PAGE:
© 2007 – Routledge (Monograph (DRM-Free))
The role of art in Marcuse’s work has often been neglected, misinterpreted or underplayed. His critics accused him of a religion of art and aesthetics that leads to an escape from politics and society. Yet, as this volume demonstrates, Marcuse analyzes culture and art in the context of how it produces forces of domination and resistance in society, and his writings on culture and art generate the possibility of liberation and radical social transformation.
The material in this volume is a rich collection of many of Marcuse’s published and unpublished writings, interviews and talks, including ‘Lyric Poetry after Auschwitz’, reflections on Proust, and Letters on Surrealism; a poem by Samuel Beckett for Marcuse’s eightieth birthday with exchange of letters; and many articles that explore the role of art in society and how it provides possibilities for liberation.
This volume will be of interest to those new to Marcuse, generally acknowledged as a major figure in the intellectual and social milieus of the 1960s and 1970s, as well as to the specialist, giving access to a wealth of material from the Marcuse Archive in Frankfurt and his private collection in San Diego, some of it published here in English for the first time.
A comprehensive introduction by Douglas Kellner reflects on the genesis, development, and tensions within Marcuse’s aesthetic, while an afterword by Gerhard Schweppenhäuser summarizes their relevance for the contemporary era.
1. Introduction to The German Artist Novel 2. 'The Affirmative Character of Culture' 3. 'Art in the One-Dimensional Society' 4. 'Society as a Work of Art' 5. 'Commencement Speech for the New England Conservatory of Music' 6. 'Art as a Form of Reality' 7. Jerusalem Lectures 1971 8. 'Art and Revolution' 9. 'Letters to the Surrealists' 10. Short Takes 11. Lyric Poetry After Auschwitz 12. Interview with Larry Hartwick: On the Aesthetic Dimension 13. Interview with Richard Kearney: The Philosophy of Art and Politics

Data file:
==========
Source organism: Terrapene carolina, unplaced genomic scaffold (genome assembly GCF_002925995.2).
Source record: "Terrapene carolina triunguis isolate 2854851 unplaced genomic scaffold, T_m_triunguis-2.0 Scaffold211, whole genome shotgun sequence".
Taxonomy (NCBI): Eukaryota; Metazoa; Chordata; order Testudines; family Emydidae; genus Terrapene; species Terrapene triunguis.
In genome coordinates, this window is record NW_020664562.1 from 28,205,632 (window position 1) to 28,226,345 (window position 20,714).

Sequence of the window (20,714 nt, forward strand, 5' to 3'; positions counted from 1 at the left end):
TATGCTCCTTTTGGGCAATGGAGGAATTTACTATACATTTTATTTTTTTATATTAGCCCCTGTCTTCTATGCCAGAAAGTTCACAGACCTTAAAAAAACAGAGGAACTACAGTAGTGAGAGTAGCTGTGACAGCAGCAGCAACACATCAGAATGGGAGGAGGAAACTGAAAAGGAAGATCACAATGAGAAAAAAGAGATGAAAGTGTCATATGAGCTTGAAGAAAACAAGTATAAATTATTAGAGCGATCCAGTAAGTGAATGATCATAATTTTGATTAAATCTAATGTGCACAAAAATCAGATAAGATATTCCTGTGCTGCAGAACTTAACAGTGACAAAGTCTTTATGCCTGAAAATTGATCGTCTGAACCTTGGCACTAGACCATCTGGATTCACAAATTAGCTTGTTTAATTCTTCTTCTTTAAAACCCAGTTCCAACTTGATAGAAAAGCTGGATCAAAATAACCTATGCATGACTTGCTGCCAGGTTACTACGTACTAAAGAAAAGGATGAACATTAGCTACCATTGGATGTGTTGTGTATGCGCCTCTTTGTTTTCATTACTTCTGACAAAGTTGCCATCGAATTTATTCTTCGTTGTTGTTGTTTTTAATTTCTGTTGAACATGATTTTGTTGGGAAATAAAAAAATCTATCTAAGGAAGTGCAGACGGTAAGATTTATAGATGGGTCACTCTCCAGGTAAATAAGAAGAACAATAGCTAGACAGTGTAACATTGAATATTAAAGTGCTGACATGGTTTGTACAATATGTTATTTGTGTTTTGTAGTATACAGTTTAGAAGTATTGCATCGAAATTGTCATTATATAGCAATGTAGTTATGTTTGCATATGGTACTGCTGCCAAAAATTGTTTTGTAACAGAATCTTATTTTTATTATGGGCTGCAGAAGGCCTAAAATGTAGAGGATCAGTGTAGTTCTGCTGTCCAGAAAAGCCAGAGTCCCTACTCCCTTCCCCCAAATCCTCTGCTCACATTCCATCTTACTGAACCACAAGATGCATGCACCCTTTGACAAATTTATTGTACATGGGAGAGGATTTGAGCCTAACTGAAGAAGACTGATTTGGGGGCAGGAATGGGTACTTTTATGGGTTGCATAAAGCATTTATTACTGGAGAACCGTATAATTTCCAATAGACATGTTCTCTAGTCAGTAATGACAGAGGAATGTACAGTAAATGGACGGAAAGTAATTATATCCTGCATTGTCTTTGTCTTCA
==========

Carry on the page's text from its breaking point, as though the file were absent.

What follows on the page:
Volume One: Technology, War and Fascism
Volume Two: Towards a Critical Theory of Society
Volume Three: The New Left and the 1960s
Volume Four: Art and Liberation
Volume Five: Philosophy, Psychoanalysis and Emancipation
Volume Six: Marxism, Revolution and Utopia
HERBERT MARCUSE (1898-1979) is an internationally renowned philosopher, social activist and theorist, and member of the Frankfurt School. He has been remembered as one of the most influential social critical theorists inspiring the radical political movements in the 1960s and 1970s. Author of numerous books including One-Dimensional Man, Eros and Civilisation, and Reason and Revolution, Marcuse taught at Columbia, Harvard, Brandeis University and the University of California before his death in 1979.
DOUGLAS KELLNER is George F. Kneller Chair in the Philosophy of Education at UCLA. He is author of many books on social theory, politics, history and culture, including Herbert Marcuse and the Crisis of Marxism, Media Culture and Critical Therory, Marxism and Modernity. His Critical Theory and Society: A Reader, co-edited with Stephen Eric Bronner, and recent book Media Spectacle, is also published by Routledge.